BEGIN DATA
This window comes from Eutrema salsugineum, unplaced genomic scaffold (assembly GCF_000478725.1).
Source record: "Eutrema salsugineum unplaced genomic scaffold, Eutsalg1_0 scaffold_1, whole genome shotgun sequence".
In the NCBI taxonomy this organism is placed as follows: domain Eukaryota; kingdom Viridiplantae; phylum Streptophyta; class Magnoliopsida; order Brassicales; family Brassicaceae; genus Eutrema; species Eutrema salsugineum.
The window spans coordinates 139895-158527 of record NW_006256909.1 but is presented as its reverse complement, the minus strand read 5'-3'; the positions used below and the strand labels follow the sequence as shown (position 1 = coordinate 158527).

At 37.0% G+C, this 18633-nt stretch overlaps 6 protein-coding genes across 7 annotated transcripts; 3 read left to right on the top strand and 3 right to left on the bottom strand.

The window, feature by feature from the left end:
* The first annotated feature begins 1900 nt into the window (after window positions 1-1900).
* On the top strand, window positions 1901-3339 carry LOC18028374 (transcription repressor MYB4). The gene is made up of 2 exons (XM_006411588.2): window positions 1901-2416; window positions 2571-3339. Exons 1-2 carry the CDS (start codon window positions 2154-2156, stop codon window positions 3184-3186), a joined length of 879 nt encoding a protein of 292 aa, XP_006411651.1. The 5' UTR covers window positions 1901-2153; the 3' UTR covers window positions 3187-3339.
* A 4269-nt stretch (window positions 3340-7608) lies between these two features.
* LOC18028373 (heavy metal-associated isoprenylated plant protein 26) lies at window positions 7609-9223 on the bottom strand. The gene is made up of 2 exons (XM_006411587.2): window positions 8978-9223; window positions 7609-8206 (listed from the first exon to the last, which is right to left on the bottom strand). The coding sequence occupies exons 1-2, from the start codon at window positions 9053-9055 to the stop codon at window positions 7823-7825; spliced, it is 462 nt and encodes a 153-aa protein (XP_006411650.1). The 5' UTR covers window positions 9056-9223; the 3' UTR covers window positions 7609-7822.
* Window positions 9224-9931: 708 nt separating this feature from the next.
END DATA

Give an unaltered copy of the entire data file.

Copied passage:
This window comes from Eutrema salsugineum, unplaced genomic scaffold (assembly GCF_000478725.1).
Source record: "Eutrema salsugineum unplaced genomic scaffold, Eutsalg1_0 scaffold_1, whole genome shotgun sequence".
In the NCBI taxonomy this organism is placed as follows: domain Eukaryota; kingdom Viridiplantae; phylum Streptophyta; class Magnoliopsida; order Brassicales; family Brassicaceae; genus Eutrema; species Eutrema salsugineum.
The window spans coordinates 139895-158527 of record NW_006256909.1 but is presented as its reverse complement, the minus strand read 5'-3'; the positions used below and the strand labels follow the sequence as shown (position 1 = coordinate 158527).

At 37.0% G+C, this 18633-nt stretch overlaps 6 protein-coding genes across 7 annotated transcripts; 3 read left to right on the top strand and 3 right to left on the bottom strand.

The window, feature by feature from the left end:
* The first annotated feature begins 1900 nt into the window (after window positions 1-1900).
* On the top strand, window positions 1901-3339 carry LOC18028374 (transcription repressor MYB4). The gene is made up of 2 exons (XM_006411588.2): window positions 1901-2416; window positions 2571-3339. Exons 1-2 carry the CDS (start codon window positions 2154-2156, stop codon window positions 3184-3186), a joined length of 879 nt encoding a protein of 292 aa, XP_006411651.1. The 5' UTR covers window positions 1901-2153; the 3' UTR covers window positions 3187-3339.
* A 4269-nt stretch (window positions 3340-7608) lies between these two features.
* LOC18028373 (heavy metal-associated isoprenylated plant protein 26) lies at window positions 7609-9223 on the bottom strand. The gene is made up of 2 exons (XM_006411587.2): window positions 8978-9223; window positions 7609-8206 (listed from the first exon to the last, which is right to left on the bottom strand). The coding sequence occupies exons 1-2, from the start codon at window positions 9053-9055 to the stop codon at window positions 7823-7825; spliced, it is 462 nt and encodes a 153-aa protein (XP_006411650.1). The 5' UTR covers window positions 9056-9223; the 3' UTR covers window positions 7609-7822.
* Window positions 9224-9931: 708 nt separating this feature from the next.